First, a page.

Terrorists Should Be Treated As Prisoners Of War

2961 words - 12 pages

Terrorism has been affecting the world for many years, but most especially since September 11th. Countless amounts of time and money have been spent; many soldiers and American resources have gone out try to stop the problem, but what happens to the terrorists after they have been captured? A basic level of humane treatment needs to be given to all people even those suspected of or convicted of terroristic offences. Using torture to attempt to find more information is not the most helpful or effective method that could be applied. Although the War on Terrorism is different than any war seen before in history, it is still a war against the United States government and the Geneva Convention needs to protect these war criminals. Those suspected of, or convicted of, terroristic offences should receive the same protections under the Geneva Convention that apply to prisoners of war because they are prisoners of war and their basic human rights need to be respected, torture has been proven to be rarely effective, and their roles, as terrorists, fit into the Geneva Convention criterion.
A terrorist is someone who uses deliberate violent tactics to attack those who they see to be their enemy, mainly official government like organizations. Terrorists all share many characteristics which include, committing violent attacks, creating an atmosphere of fear, wanting publicity and not wanted to conquer, just harm their enemy (Taylor [Page 11]). Two of the most renowned terroristic organizations are the Taliban and al Qaeda. When a terrorist is captured there are two different routes they can take. The first being, taken into civilian courts and being tried in the United States court systems. But leaves them in a “legal limbo” for some time between the trials, in this time they can, not only plan, but commit other offences. The other option would be placing them in the prisoner of war status. The question at hand is whether or not terrorists fit in this criterion.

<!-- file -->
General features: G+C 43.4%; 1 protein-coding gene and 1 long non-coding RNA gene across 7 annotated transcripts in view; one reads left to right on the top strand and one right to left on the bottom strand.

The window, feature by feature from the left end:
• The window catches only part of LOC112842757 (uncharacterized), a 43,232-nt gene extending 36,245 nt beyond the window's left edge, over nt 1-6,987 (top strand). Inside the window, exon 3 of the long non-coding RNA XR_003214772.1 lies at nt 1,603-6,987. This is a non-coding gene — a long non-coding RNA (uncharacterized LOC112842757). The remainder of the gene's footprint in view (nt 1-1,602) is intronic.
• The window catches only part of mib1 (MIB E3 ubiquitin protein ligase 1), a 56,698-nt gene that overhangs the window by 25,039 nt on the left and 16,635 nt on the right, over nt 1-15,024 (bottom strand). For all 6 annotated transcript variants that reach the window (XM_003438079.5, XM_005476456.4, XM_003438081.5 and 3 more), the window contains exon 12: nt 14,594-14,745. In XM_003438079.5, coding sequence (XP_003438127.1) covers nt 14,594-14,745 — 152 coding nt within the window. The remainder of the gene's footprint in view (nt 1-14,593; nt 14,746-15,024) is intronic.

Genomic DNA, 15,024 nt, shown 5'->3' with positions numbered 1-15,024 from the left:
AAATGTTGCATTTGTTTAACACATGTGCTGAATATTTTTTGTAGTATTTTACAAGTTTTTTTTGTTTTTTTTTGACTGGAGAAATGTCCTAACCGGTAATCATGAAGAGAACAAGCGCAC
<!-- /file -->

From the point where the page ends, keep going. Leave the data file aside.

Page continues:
Before laws for Prisoners of war were created the rules concerning warring nations stated that a nation could do whatever it wanted to do with the people it captured. In the late nineteenth century the first Geneva Convention was held. The Convention, taking place in Switzerland, hosted leaders from countries all over the world to discuss basic outlines, principles and laws for war (Lowry). What is a prisoner of war? The Geneva Convention defines it as, “Any person captured or interned by a belligerent power during war. In the strictest sense it is applied only to members of regularly organized armed forces, but by broader definition it has also included guerrillas, civilians who take up arms against an enemy openly, or noncombatants associated with a military force.” ("Prisoners of War and Detainees"). In short, it is an enemy solider captured in a time of war that is released after conflict is resolved. If a member of the armed forces is charged with this offence they are provided with humane...

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